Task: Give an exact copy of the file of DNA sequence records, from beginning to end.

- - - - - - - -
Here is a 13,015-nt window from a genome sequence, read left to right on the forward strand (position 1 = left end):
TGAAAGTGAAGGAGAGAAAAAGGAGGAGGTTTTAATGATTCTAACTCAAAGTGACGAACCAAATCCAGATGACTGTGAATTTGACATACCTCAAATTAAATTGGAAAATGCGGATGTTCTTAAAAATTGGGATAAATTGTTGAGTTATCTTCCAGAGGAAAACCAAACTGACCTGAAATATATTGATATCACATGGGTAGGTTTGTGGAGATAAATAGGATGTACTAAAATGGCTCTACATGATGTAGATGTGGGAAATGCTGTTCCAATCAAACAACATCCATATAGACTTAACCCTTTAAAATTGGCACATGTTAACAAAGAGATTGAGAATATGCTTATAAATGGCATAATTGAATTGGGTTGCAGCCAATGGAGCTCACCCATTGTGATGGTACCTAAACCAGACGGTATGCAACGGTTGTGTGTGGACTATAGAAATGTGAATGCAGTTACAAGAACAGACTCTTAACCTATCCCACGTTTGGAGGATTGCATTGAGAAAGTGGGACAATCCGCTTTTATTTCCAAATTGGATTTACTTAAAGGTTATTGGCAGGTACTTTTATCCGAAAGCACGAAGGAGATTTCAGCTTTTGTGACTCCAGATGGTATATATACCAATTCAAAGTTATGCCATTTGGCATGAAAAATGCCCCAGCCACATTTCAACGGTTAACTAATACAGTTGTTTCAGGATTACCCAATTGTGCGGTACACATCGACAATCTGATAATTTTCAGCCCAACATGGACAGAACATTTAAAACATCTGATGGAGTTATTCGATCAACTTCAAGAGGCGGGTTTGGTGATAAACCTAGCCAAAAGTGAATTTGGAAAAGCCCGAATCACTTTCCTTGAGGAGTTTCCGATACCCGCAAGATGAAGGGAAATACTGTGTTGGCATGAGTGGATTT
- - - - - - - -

Here is a 13,015-nt window from a genome sequence, read left to right on the forward strand (position 1 = left end):
TGAAAGTGAAGGAGAGAAAAAGGAGGAGGTTTTAATGATTCTAACTCAAAGTGACGAACCAAATCCAGATGACTGTGAATTTGACATACCTCAAATTAAATTGGAAAATGCGGATGTTCTTAAAAATTGGGATAAATTGTTGAGTTATCTTCCAGAGGAAAACCAAACTGACCTGAAATATATTGATATCACATGGGTAGGTTTGTGGAGATAAATAGGATGTACTAAAATGGCTCTACATGATGTAGATGTGGGAAATGCTGTTCCAATCAAACAACATCCATATAGACTTAACCCTTTAAAATTGGCACATGTTAACAAAGAGATTGAGAATATGCTTATAAATGGCATAATTGAATTGGGTTGCAGCCAATGGAGCTCACCCATTGTGATGGTACCTAAACCAGACGGTATGCAACGGTTGTGTGTGGACTATAGAAATGTGAATGCAGTTACAAGAACAGACTCTTAACCTATCCCACGTTTGGAGGATTGCATTGAGAAAGTGGGACAATCCGCTTTTATTTCCAAATTGGATTTACTTAAAGGTTATTGGCAGGTACTTTTATCCGAAAGCACGAAGGAGATTTCAGCTTTTGTGACTCCAGATGGTATATATACCAATTCAAAGTTATGCCATTTGGCATGAAAAATGCCCCAGCCACATTTCAACGGTTAACTAATACAGTTGTTTCAGGATTACCCAATTGTGCGGTACACATCGACAATCTGATAATTTTCAGCCCAACATGGACAGAACATTTAAAACATCTGATGGAGTTATTCGATCAACTTCAAGAGGCGGGTTTGGTGATAAACCTAGCCAAAAGTGAATTTGGAAAAGCCCGAATCACTTTCCTTGAGGAGTTTCCGATACCCGCAAGATGAAGGGAAATACTGTGTTGGCATGAGTGGATTT